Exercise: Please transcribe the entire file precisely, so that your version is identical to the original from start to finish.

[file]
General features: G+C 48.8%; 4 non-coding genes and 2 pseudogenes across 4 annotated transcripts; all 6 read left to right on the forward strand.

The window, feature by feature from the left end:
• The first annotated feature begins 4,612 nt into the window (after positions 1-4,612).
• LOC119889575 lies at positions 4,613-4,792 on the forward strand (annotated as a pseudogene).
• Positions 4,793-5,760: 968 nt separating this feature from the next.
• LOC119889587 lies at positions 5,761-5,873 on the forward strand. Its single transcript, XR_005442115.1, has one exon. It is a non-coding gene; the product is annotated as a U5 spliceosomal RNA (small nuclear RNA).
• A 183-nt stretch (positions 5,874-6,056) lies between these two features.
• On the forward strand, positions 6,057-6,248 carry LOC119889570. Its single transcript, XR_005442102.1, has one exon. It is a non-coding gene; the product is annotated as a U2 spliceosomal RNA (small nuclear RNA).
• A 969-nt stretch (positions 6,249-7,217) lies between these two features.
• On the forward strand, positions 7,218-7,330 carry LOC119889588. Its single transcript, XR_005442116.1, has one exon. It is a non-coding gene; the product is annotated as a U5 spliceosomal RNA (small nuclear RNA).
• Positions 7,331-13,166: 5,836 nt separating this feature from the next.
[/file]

General features: G+C 48.8%; 4 non-coding genes and 2 pseudogenes across 4 annotated transcripts; all 6 read left to right on the forward strand.

The window, feature by feature from the left end:
• The first annotated feature begins 4,612 nt into the window (after positions 1-4,612).
• LOC119889575 lies at positions 4,613-4,792 on the forward strand (annotated as a pseudogene).
• Positions 4,793-5,760: 968 nt separating this feature from the next.
• LOC119889587 lies at positions 5,761-5,873 on the forward strand. Its single transcript, XR_005442115.1, has one exon. It is a non-coding gene; the product is annotated as a U5 spliceosomal RNA (small nuclear RNA).
• A 183-nt stretch (positions 5,874-6,056) lies between these two features.
• On the forward strand, positions 6,057-6,248 carry LOC119889570. Its single transcript, XR_005442102.1, has one exon. It is a non-coding gene; the product is annotated as a U2 spliceosomal RNA (small nuclear RNA).
• A 969-nt stretch (positions 6,249-7,217) lies between these two features.
• On the forward strand, positions 7,218-7,330 carry LOC119889588. Its single transcript, XR_005442116.1, has one exon. It is a non-coding gene; the product is annotated as a U5 spliceosomal RNA (small nuclear RNA).
• Positions 7,331-13,166: 5,836 nt separating this feature from the next.